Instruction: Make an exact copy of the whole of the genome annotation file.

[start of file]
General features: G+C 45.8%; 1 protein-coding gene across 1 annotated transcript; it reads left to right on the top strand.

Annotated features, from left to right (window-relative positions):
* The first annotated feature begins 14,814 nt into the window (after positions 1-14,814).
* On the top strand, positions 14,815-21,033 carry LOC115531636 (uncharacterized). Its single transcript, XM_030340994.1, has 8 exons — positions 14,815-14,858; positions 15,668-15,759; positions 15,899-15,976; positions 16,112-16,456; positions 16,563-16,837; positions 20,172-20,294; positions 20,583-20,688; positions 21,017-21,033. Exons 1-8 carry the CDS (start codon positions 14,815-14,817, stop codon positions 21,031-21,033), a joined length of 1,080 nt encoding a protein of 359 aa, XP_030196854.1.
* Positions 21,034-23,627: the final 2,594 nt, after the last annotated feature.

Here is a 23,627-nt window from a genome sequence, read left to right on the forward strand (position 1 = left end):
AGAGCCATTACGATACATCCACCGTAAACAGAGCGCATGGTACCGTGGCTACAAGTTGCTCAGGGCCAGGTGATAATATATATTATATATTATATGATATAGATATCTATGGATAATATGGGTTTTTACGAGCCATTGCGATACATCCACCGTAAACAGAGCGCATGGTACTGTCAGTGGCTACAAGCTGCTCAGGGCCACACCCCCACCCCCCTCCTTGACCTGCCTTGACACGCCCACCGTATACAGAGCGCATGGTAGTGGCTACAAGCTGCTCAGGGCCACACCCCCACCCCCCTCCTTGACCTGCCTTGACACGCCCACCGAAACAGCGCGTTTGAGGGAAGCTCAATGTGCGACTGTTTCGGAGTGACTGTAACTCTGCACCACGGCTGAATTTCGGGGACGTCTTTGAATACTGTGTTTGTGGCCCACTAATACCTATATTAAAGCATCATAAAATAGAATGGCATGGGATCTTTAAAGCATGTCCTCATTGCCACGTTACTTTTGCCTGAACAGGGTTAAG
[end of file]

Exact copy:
General features: G+C 45.8%; 1 protein-coding gene across 1 annotated transcript; it reads left to right on the top strand.

Annotated features, from left to right (window-relative positions):
* The first annotated feature begins 14,814 nt into the window (after positions 1-14,814).
* On the top strand, positions 14,815-21,033 carry LOC115531636 (uncharacterized). Its single transcript, XM_030340994.1, has 8 exons — positions 14,815-14,858; positions 15,668-15,759; positions 15,899-15,976; positions 16,112-16,456; positions 16,563-16,837; positions 20,172-20,294; positions 20,583-20,688; positions 21,017-21,033. Exons 1-8 carry the CDS (start codon positions 14,815-14,817, stop codon positions 21,031-21,033), a joined length of 1,080 nt encoding a protein of 359 aa, XP_030196854.1.
* Positions 21,034-23,627: the final 2,594 nt, after the last annotated feature.

Here is a 23,627-nt window from a genome sequence, read left to right on the forward strand (position 1 = left end):
AGAGCCATTACGATACATCCACCGTAAACAGAGCGCATGGTACCGTGGCTACAAGTTGCTCAGGGCCAGGTGATAATATATATTATATATTATATGATATAGATATCTATGGATAATATGGGTTTTTACGAGCCATTGCGATACATCCACCGTAAACAGAGCGCATGGTACTGTCAGTGGCTACAAGCTGCTCAGGGCCACACCCCCACCCCCCTCCTTGACCTGCCTTGACACGCCCACCGTATACAGAGCGCATGGTAGTGGCTACAAGCTGCTCAGGGCCACACCCCCACCCCCCTCCTTGACCTGCCTTGACACGCCCACCGAAACAGCGCGTTTGAGGGAAGCTCAATGTGCGACTGTTTCGGAGTGACTGTAACTCTGCACCACGGCTGAATTTCGGGGACGTCTTTGAATACTGTGTTTGTGGCCCACTAATACCTATATTAAAGCATCATAAAATAGAATGGCATGGGATCTTTAAAGCATGTCCTCATTGCCACGTTACTTTTGCCTGAACAGGGTTAAG